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Would a uni's animal testing record affect your decision to apply? Watch

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  • View Poll Results: Would you avoid applying to a uni that carries out a lot of lab tests on animals?
    I would not apply there
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    I would still apply there
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    (Original post by viddy9)
    I don't know what that phrase means. Humans aren't the centre of the universe.



    They're disasters for the animals.



    It would, overall, save many more human lives, though.
    I'll take my first point back, it was overly harsh and I was trying to exaggerate a point, it was not an attack on your character.

    To your 2nd point, yes that is absolutely true.

    To your 3rd point, the difference between testing on humans and testing on animals is that more human lives would be saved at the cost of animal lives.

    Also, you can't completely eliminate animal testing. A lot of discoveries of new hormones like (GLP-1, GLP-2) or testing the effects of different hormones on the body are done in animals. Sure they test in vitro, but they need to try in vivo to see if there are any differences. Lab testing is controlled, compound A reacts with B. In vivo, compound A reacts with B and also potentially is affected by a million other unknowns. Rats and other animals are very similar to humans in many ways, which makes testing on them possible. If you wanted to stop testing on animals you would need an entire underclass of humans to essentially be testing dummies. Poked and prodded whenever they need results. What happened with all the GLP-1 and GLP-2 testing in the 80s? We know now that GLP-1 increases insulin sensitivity and production. Now there is a new generation of DPP-4 blockers which block GLP-1 breakdown and the drug is called sitagliptin, now used in diabetics with metformin. GLP-2 promotes growth of the gut, in people with short bowel syndrome, GLP-2 analogs are now being given to increase gut proliferation and improve intestinal absorption.

    So there are direct positives that come out of testing. If you wanted to do testing on humans it would be possible for sure but you would essentially being poking and prodding humans and potentially with lethal consequences.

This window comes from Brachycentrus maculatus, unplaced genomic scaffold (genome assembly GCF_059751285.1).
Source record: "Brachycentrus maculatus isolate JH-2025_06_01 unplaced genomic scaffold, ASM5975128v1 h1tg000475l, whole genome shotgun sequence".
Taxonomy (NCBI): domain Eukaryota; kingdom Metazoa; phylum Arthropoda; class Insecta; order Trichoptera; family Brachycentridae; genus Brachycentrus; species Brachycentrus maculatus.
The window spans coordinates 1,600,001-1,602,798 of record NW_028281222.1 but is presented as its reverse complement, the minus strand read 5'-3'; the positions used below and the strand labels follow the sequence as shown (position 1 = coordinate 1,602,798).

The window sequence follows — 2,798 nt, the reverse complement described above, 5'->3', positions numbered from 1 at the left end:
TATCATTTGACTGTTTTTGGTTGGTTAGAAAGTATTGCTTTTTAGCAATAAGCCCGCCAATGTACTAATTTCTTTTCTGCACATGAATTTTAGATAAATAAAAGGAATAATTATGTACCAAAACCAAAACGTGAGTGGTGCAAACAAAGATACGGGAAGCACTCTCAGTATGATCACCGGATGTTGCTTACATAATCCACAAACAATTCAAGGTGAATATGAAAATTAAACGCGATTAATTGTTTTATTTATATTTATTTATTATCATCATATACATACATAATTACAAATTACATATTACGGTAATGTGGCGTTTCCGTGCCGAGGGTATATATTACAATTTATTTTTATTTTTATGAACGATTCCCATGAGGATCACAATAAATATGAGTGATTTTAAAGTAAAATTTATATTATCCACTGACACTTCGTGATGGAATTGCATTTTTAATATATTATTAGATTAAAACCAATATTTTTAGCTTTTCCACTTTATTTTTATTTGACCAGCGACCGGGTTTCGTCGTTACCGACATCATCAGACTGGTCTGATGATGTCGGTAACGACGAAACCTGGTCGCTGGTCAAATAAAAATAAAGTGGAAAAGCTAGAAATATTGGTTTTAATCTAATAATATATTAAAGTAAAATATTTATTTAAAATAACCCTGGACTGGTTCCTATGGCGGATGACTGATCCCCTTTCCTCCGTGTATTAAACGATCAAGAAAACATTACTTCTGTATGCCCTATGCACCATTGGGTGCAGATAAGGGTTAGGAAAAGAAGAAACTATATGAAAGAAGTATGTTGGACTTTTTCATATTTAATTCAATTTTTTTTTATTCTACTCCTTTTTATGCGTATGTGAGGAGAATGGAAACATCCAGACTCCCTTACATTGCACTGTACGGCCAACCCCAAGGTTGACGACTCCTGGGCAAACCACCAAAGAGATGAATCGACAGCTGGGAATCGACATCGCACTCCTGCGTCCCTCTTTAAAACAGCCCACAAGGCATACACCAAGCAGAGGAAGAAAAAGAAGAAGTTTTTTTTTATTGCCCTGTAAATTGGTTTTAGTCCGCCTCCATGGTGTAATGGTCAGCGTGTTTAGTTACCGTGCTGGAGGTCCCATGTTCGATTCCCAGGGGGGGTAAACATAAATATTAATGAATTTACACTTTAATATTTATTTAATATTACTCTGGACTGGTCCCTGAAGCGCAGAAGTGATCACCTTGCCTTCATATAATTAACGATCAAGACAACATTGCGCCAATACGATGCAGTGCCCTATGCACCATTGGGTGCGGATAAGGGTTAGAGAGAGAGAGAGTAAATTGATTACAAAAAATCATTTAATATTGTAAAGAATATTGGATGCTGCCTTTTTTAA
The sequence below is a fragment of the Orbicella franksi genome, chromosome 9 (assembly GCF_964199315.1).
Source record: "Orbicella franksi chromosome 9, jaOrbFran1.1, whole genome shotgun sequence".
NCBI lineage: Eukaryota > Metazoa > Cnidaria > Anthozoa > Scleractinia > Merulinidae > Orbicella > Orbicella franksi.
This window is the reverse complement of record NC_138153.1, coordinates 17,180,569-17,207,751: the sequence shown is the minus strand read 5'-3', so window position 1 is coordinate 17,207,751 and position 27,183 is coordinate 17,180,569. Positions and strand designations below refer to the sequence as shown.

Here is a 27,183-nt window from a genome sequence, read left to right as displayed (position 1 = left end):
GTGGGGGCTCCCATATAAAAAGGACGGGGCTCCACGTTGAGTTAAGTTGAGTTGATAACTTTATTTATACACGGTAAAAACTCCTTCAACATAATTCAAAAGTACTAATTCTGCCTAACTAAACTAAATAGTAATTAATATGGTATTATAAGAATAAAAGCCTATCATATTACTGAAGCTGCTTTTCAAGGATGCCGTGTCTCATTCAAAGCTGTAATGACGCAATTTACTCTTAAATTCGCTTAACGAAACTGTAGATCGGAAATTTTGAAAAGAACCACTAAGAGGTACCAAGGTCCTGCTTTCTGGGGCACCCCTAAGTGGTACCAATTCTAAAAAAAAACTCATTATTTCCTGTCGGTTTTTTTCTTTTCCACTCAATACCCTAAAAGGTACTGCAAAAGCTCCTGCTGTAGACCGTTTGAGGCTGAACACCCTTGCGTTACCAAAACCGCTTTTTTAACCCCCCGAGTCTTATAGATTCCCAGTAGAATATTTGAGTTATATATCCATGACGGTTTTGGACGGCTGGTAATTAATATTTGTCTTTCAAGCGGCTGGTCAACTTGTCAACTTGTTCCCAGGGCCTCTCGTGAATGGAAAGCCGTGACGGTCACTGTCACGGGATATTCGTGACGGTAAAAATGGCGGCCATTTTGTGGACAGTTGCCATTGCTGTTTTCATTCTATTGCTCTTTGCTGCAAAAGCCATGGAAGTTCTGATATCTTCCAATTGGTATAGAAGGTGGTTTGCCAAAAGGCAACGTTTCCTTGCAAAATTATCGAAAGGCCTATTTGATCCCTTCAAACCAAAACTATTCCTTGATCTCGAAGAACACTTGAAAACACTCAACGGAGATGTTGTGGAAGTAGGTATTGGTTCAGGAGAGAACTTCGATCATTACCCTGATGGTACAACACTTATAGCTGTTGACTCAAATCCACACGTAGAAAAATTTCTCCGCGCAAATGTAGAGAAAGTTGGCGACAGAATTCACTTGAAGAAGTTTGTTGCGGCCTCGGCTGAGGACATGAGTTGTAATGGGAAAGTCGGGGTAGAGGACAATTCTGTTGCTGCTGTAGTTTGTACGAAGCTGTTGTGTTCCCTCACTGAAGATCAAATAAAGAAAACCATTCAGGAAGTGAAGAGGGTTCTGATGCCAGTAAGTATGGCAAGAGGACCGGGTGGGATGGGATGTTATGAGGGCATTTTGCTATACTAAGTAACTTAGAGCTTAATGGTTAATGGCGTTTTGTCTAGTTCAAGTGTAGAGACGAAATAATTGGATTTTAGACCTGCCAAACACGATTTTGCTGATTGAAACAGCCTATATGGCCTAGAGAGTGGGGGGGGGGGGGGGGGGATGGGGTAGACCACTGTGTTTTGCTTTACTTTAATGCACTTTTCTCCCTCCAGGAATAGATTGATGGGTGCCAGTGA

Essentially your options are not good either way. I don't think anyone in this world except sadists enjoy seeing animals die for "science".
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    I will be bothered if their testing affects the quantity of meat in their campus restaurants.
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    If we remove animal testing it just puts humans more at risk from drugs, a necessary evil.

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    (Original post by viddy9)
    I don't know what that phrase means. Humans aren't the centre of the universe.
    They certainly should be, at least to other humans.
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    that would be about #197 on my list of criteria for yoony selection
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    Why isnt there a poll option for 'it would make me more likely to apply?' push poll.
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    (Original post by Mathemagicien)
    They certainly should be, at least to other humans.
    They shouldn't be. There is no justification for discounting the comparable interests of members of one species.

    I see no reason why membership of the species Homo sapiens magically makes your suffering more important than any other sentient being's.
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    (Original post by viddy9)
    They shouldn't be. There is no justification for discounting the comparable interests of members of one species.

    I see no reason why membership of the species Homo sapiens magically makes your suffering more important than any other sentient being's.
    Because, in this Universe, where all species are competing against each other in the evolutionary sense, all humans should strive to ensure humanity survives.

    Would you argue to give human rights to the Ebola virus, bacteria, or worms?
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    (Original post by Mathemagicien)
    Because, in this Universe, where all species are competing against each other in the evolutionary sense, all humans should strive to ensure humanity survives.
    Appealing to evolution, or nature, is logically fallacious. Also, individuals compete against each other, not species.

    (Original post by Mathemagicien)
    Would you argue to give human rights to the Ebola virus, bacteria, or worms?
    Bacteria and worms are not sentient, ergo they have no interests to take into consideration. Non-human vertebrates are sentient, and thus do have interests to take into consideration.